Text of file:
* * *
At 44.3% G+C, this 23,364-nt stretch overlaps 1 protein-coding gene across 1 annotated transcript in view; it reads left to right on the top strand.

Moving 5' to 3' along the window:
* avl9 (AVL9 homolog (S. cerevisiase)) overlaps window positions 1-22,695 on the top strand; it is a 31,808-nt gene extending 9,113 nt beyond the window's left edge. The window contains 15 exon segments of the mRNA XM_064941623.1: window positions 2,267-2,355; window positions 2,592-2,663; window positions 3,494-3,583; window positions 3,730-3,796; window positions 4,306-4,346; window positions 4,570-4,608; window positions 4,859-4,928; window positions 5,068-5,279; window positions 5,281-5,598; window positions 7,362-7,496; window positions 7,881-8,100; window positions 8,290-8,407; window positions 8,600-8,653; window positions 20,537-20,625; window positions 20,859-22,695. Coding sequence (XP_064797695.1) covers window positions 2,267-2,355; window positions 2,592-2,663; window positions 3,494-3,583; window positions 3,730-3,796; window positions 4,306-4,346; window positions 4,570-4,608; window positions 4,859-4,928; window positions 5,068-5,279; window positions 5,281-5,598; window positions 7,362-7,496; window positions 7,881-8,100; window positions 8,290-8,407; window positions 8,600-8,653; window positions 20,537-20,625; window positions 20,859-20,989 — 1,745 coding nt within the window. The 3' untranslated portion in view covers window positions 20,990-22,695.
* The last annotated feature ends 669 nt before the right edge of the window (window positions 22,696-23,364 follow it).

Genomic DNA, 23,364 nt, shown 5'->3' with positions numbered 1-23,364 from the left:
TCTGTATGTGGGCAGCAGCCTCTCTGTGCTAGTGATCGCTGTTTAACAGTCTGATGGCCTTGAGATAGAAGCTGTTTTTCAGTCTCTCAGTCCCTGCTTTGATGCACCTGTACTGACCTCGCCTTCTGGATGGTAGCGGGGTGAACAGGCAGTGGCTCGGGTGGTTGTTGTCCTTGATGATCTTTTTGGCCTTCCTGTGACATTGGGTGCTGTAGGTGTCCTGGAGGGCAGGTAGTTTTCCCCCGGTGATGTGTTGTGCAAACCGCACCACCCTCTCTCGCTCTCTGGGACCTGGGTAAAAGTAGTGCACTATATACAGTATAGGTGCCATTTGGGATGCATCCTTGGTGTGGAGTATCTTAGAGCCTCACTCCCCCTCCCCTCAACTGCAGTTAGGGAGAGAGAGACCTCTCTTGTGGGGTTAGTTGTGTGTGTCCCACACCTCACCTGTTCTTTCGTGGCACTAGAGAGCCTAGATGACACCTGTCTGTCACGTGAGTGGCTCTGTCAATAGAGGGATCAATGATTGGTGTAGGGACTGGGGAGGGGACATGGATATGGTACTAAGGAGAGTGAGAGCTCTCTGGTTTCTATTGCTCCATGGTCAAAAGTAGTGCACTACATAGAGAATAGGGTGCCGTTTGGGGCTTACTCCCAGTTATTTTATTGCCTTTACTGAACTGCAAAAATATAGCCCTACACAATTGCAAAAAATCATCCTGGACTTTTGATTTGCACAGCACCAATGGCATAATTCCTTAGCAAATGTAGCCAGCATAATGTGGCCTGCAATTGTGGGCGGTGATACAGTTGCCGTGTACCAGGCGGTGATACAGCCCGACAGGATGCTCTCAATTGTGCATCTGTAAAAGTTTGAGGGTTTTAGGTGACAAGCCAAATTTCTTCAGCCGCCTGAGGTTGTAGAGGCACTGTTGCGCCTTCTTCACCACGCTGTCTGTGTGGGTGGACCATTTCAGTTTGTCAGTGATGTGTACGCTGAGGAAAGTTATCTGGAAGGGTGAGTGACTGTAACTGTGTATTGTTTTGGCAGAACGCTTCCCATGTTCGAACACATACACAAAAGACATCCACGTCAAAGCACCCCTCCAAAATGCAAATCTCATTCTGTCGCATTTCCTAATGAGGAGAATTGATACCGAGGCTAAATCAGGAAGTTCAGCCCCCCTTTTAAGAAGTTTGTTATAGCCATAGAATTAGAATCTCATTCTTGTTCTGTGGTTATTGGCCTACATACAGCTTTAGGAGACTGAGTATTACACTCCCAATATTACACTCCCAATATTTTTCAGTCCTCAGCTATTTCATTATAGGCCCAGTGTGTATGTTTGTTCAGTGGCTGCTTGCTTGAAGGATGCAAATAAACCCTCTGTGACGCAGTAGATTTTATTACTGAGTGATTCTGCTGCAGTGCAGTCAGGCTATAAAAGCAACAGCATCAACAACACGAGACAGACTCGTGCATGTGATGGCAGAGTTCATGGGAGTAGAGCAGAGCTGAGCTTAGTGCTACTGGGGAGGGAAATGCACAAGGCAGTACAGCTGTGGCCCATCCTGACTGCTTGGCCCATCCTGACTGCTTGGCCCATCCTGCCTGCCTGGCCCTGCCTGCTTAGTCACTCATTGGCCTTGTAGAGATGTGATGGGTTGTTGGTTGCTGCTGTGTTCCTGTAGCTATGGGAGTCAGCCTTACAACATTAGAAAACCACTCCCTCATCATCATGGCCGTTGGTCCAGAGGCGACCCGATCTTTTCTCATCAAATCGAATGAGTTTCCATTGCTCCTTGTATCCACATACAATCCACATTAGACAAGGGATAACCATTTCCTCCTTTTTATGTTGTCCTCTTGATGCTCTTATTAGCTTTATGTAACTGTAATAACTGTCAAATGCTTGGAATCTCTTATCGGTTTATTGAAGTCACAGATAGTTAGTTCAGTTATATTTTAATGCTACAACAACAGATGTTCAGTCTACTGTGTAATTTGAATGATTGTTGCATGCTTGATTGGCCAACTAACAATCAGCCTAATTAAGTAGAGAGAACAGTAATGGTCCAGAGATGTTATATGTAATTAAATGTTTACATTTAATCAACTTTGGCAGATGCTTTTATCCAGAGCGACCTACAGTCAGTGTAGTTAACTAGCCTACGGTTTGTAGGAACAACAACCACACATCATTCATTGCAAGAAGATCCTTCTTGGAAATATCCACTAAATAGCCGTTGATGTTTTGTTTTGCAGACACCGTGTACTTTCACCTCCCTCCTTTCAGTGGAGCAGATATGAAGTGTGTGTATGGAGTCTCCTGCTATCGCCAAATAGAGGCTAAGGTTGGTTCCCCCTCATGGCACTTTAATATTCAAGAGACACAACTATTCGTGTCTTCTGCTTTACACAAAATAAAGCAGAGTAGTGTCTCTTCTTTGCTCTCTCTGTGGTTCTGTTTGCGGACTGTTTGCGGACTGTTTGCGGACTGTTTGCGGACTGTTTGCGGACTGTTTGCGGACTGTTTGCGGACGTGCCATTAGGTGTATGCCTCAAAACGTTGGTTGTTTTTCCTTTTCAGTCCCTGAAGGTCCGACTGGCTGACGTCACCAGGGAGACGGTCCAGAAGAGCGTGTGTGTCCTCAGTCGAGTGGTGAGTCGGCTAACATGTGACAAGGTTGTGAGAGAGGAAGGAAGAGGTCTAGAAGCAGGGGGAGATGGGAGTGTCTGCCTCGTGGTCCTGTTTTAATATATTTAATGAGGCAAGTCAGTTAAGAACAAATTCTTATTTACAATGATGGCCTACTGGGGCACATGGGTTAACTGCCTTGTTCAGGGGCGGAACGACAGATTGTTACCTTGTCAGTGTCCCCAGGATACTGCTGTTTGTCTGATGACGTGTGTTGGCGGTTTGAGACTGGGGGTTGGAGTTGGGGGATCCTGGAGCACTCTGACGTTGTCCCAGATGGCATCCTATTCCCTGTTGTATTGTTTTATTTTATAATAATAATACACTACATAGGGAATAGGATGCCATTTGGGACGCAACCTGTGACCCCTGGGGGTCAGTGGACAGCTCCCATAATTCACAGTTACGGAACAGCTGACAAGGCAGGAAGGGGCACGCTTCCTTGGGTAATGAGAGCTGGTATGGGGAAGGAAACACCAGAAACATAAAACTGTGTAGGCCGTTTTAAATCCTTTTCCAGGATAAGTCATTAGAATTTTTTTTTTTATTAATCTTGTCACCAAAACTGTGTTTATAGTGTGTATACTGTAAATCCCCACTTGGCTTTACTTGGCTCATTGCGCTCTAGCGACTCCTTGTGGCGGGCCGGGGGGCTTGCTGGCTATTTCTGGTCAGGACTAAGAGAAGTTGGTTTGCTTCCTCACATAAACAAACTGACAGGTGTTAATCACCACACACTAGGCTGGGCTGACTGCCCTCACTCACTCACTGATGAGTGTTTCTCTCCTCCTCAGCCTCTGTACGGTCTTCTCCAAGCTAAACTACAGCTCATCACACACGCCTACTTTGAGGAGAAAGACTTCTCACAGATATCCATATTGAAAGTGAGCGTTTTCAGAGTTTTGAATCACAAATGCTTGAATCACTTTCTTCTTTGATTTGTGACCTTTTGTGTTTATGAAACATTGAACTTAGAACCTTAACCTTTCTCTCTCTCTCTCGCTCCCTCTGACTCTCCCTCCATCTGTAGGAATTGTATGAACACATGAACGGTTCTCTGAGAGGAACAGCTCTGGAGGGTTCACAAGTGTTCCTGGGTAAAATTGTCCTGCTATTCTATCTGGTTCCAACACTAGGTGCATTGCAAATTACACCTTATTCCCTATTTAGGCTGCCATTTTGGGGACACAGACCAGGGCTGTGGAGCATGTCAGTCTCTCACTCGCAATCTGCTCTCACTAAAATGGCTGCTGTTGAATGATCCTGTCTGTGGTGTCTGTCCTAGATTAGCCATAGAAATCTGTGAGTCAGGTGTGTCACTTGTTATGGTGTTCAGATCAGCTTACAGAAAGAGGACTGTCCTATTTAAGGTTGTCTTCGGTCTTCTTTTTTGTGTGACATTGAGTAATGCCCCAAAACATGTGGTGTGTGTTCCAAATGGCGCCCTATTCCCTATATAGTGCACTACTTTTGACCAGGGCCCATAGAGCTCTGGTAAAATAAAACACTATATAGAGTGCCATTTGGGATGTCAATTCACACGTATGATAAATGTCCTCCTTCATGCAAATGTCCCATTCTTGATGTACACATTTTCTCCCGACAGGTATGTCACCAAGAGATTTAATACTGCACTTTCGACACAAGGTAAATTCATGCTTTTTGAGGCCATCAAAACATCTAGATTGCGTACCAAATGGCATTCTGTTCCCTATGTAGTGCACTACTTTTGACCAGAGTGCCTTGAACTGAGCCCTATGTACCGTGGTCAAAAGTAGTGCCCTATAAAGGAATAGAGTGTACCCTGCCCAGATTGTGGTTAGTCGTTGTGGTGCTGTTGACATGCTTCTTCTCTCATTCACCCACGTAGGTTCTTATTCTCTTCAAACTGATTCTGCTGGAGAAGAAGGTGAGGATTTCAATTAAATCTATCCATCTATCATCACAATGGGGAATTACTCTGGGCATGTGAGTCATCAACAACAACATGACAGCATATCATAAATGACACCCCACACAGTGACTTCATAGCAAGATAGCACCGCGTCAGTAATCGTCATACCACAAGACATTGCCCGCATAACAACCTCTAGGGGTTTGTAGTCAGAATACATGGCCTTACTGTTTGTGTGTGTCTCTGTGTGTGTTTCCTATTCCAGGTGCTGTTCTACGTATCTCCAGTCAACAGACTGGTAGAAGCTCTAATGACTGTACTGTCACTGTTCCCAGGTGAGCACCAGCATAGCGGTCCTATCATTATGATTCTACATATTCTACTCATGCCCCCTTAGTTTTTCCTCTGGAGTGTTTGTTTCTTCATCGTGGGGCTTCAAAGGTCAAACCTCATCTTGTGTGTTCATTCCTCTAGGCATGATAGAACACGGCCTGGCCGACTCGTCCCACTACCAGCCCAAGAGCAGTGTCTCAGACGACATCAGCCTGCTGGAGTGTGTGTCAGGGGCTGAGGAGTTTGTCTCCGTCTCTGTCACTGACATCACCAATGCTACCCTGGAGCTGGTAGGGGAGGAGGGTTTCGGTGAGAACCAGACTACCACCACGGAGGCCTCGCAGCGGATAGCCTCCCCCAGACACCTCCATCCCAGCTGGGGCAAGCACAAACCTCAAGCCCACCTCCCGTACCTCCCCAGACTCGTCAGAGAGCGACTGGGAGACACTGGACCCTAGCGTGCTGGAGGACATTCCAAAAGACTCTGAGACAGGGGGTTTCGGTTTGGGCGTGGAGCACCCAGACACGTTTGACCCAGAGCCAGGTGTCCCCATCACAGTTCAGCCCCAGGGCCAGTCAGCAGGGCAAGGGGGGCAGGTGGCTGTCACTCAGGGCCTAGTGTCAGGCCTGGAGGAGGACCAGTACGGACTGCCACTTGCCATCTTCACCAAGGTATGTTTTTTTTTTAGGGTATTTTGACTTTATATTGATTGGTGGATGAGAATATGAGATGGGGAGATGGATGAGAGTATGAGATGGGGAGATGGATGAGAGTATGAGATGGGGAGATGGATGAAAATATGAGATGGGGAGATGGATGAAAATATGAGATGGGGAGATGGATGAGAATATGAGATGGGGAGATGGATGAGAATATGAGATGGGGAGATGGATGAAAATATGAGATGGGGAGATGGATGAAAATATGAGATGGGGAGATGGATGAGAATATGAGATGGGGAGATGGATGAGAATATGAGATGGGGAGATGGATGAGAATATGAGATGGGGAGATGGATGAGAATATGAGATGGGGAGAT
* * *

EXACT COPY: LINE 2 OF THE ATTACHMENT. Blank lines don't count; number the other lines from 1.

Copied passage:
Moving 5' to 3' along the window: